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Community members build ramp for Marystown family

Marystown volunteers pitched in on Saturday, Oct. 6 to help make the home of five-year-old Terrence Mallay more accessible.
Marystown volunteers pitched in on Saturday, Oct. 6 to help make the home of five-year-old Terrence Mallay more accessible. - Colin Farrell

5-year-old Terrence Mallay battling nervous system disease

MARYSTOWN, N.L.

An act of kindness from community members and business owners in and around Marystown has left one woman flooded with emotion.

On Saturday, Oct. 6 a dozen people or more gathered at the home of Terry and Gertie Mallay in Marystown to build a wheelchair ramp for their five-year-old grandson Terrence.

Terrence was diagnosed with Batten disease a little over a year ago. Since then he has been confined to a wheelchair. Batten disease is the common name for a broad class of rare, fatal, inherited disorders of the nervous system.

Terrence and his father Vincent Mallay, the couple’s son, live in an apartment in the home.

“Very emotional,” Gertie said when asked her reaction to the impromptu construction crew gathered outside her home. “Very wonderful — the community and the people in the community have just been behind us 150 per cent.

“If there’s a fundraiser the hearts of the people just come, we don’t even have to ask — it’s just beautiful.”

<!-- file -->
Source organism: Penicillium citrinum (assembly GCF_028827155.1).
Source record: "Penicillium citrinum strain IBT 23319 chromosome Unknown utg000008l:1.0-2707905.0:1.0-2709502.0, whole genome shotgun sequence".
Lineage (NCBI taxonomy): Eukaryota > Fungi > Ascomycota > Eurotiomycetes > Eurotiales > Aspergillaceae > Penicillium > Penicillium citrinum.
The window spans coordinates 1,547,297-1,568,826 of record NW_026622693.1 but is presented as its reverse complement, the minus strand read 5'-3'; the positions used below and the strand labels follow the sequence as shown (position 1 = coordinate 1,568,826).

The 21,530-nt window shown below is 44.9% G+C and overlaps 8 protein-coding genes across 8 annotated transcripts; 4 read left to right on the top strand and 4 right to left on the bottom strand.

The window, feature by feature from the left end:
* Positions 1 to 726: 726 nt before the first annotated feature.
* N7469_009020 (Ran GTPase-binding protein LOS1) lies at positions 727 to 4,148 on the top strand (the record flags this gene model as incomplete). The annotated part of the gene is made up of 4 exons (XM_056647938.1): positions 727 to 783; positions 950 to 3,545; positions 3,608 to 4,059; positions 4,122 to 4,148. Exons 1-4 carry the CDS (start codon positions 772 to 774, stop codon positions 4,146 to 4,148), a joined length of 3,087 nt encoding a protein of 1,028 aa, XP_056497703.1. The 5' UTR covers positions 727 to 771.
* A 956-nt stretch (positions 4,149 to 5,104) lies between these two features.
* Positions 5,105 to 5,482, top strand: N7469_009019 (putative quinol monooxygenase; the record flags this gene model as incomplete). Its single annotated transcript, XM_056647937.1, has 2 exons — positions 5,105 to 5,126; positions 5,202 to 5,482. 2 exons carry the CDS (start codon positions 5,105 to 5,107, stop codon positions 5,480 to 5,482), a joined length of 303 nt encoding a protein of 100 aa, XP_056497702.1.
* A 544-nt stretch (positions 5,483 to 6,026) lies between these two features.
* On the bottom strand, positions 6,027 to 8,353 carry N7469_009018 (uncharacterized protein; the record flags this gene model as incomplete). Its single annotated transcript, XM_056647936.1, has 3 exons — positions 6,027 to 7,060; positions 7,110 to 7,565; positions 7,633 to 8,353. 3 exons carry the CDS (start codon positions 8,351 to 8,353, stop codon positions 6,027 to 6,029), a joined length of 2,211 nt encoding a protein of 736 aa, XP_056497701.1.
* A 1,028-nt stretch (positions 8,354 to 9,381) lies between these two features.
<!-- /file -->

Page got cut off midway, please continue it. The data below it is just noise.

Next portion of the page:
People gathered at the home on Ville Marie Drive could be seen carrying out a number of tasks. Some were digging and levelling ground, while another was putting together the ramp before attaching it to the home, and others were bringing sandwiches and refreshments to the workers.

Colin Farewell, a member of the Marystown Volunteer Fire Department, was one of the volunteers who donated his time to the effort.

“Just seen the family had posted that they were looking for some help,” Farewell said. “Me and another couple guys from the fire department decided to come down and help out.”

Business owners in the area also helped where they could with Jack Brenton of Brenton Group chipping in with his backhoe to dig the area and make the process a bit easier.

Pike’s Building Centre in Burin also donated material for construction of the ramp.

“I’m still crying,” Gertie said with tears in her eyes, noting that when she and a friend were told the business would donate the supplies their emotions got the best of them.

“Two of us just started crying,” she said. “We weren’t prepared for that, we weren’t thinking that at all.”

She estimates the cost of the materials needed for the ramp was between $900-$1000 or more.

Gertie said the support the family has been shown is unreal. She is not used to being on the receiving end as she herself is one to readily help others.

“I love to give,” she said. “For years I sang in concerts. If people were raising money I played and sang and showed my talents, never thinking that I’d have it coming back on me , but (it’s) beautiful — (we’ll) appreciate it forever.

“There’s no such thing as just thank you,” she said, “it’s not enough.”

colin.farrell@southerngazette.ca

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